Finally, as I explained in the Daniels litigation, the frequency of alleged injuries inflicted by the practices at issue here creates a likelihood of future injury sufficient to address any standing concerns.FN102 In Lyons, the police department's challenged policies were responsible for ten deaths; here, the police department has conducted over 2.8 million stops over six years and its paperwork indicates that, at the very least, 60,000 of the stops were unconstitutional (because they were based on nothing more than a person's “furtive movement”). Every day, the NYPD conducted 1200 stops; every day, the NYPD conducted nearly thirty facially unlawful stops based on nothing more than “subjective, promiscuous appeals to an ineffable intuition.” FN103 In the face of these widespread practices, Ourlicht's risk of future injury is ‘ “real and immediate,’ not ‘conjectural’ or ‘hypothetical,’ “ FN104 and he satisfies Article Ill's standing requirements."

Posted by: Alexandra Lahav | May 29, 2013 9:55:06 AM

Here are two thoughts that echo Jennifer's comments. First, in Lyons there was unlikely to be injury in the future because it wasn't the police department's policy to use choke holds without provocation. So the alleged harm was unlikely to occur again in the future, at least according to the Court. In contrast, in both cases here the harmful conduct (racial profiling) is alleged to be departmental policy, so it's likely to lead to future rights violations.

Second, in Clapper the Court didn't think there was an injury at all. In contrast, there was an injury in Lyons, but it was unlikely to be repeated. In these cases, there is an injury, and it is likely to be repeated.

Posted by: Patrick Luff | May 28, 2013 1:24:49 PM

Could be. But: 1) There also were 4th Amendment claims in both cases; maybe 4th Amendment standing can be parasitic on 14th, but the Court has never formally said so. 2) Wouldn't a plaintiff still have to show that *he* is the African-American or Latino the police are going to stop? Isn't it still pure speculation that he will be the one they target? Otherwise, any member of that group could have been lead plaintiff and there need not be allegations of past enforcement.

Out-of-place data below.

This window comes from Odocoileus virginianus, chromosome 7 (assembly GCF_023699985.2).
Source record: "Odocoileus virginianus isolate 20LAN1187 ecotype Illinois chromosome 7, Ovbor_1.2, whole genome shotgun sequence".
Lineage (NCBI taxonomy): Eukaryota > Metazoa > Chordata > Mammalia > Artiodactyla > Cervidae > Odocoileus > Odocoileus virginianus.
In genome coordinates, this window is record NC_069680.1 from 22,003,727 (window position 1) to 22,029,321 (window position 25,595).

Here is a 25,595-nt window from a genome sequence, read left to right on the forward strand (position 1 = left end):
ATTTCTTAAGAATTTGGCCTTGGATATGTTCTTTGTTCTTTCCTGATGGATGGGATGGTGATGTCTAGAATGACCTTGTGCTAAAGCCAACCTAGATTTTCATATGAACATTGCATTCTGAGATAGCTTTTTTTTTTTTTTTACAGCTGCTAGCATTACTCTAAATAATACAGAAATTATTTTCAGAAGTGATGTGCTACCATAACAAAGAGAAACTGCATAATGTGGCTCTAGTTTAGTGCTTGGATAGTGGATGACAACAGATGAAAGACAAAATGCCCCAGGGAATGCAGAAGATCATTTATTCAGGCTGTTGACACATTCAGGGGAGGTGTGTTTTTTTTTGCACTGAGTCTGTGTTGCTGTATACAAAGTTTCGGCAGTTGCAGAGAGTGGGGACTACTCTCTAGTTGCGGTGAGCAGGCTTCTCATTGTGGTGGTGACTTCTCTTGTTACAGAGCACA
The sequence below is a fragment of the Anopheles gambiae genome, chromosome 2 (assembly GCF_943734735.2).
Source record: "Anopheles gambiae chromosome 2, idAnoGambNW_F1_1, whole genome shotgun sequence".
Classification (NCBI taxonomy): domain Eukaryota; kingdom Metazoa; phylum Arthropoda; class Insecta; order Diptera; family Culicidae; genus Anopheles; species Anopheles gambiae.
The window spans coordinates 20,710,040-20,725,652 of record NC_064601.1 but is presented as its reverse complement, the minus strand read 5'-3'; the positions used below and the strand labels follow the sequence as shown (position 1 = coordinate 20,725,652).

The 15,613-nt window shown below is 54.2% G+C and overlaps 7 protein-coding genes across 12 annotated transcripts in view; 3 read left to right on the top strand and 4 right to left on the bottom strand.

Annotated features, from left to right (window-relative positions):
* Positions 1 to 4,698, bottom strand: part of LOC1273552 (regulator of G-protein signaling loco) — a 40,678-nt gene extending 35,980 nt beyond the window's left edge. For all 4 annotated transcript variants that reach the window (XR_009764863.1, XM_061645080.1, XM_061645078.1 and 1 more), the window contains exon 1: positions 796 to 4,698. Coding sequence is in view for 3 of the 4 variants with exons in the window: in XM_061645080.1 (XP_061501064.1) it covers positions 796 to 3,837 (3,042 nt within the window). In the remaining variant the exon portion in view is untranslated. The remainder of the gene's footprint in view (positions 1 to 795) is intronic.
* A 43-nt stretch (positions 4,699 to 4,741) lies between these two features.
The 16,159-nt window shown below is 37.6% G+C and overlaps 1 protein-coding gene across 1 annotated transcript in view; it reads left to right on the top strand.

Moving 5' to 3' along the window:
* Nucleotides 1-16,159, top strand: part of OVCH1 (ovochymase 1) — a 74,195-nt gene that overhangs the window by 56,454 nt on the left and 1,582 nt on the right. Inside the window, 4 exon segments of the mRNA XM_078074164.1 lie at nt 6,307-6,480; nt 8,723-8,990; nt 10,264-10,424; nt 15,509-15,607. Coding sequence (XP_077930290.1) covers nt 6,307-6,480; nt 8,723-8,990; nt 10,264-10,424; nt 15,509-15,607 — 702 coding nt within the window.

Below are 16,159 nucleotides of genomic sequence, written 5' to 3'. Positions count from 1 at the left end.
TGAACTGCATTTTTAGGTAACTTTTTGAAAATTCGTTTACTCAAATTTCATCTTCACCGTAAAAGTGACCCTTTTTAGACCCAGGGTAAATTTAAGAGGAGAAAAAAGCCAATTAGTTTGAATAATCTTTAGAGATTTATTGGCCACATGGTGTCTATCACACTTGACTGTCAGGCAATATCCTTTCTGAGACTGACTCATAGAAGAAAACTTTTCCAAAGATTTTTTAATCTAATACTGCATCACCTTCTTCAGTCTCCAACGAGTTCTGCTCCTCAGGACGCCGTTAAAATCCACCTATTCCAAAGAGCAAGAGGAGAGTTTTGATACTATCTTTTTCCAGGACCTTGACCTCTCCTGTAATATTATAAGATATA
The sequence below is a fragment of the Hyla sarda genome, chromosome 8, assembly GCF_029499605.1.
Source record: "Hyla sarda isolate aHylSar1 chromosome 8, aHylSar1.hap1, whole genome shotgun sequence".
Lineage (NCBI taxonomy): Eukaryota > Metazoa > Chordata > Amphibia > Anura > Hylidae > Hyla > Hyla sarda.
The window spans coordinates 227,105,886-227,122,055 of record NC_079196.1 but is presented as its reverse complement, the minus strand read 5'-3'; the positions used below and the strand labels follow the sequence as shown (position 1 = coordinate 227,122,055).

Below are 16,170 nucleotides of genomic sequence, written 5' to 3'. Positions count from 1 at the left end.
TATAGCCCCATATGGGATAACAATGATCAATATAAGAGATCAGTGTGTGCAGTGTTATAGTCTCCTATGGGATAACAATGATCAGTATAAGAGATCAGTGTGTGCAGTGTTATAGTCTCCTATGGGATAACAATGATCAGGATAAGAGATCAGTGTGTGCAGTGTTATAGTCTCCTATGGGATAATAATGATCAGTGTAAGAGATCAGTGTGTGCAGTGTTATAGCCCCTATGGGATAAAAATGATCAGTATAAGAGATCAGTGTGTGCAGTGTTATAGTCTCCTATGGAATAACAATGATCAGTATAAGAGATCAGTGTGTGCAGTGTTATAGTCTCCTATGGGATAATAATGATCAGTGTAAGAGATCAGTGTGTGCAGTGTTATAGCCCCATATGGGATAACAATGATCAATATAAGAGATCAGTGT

Posted by: Howard Wasserman | May 28, 2013 1:22:15 PM

I had thought that in both the Maricopa County and the NYPD Stop and Frisk cases, the allegation of a racially discriminatory stop/arrest policy made a significant difference. The reason is that Lyons places significant weight on the fact that the plaintiff couldn't demonstrate, in the Court's view, ANY likelihood that he would encounter the police again (a condition precedent to being subjected to force), because such an occurrence would hinge on his breaking the law (or creating probable cause for a belief that he had). Where a plaintiff alleges that police are stopping on the basis not of criminality but rather race, and where the constitutional harm flows directly from that occurrence, the likelihood of injury is significantly less attenuated. What do you think?

Posted by: Jennifer Laurin | May 28, 2013 10:26:32 AM

The comments to this entry are closed.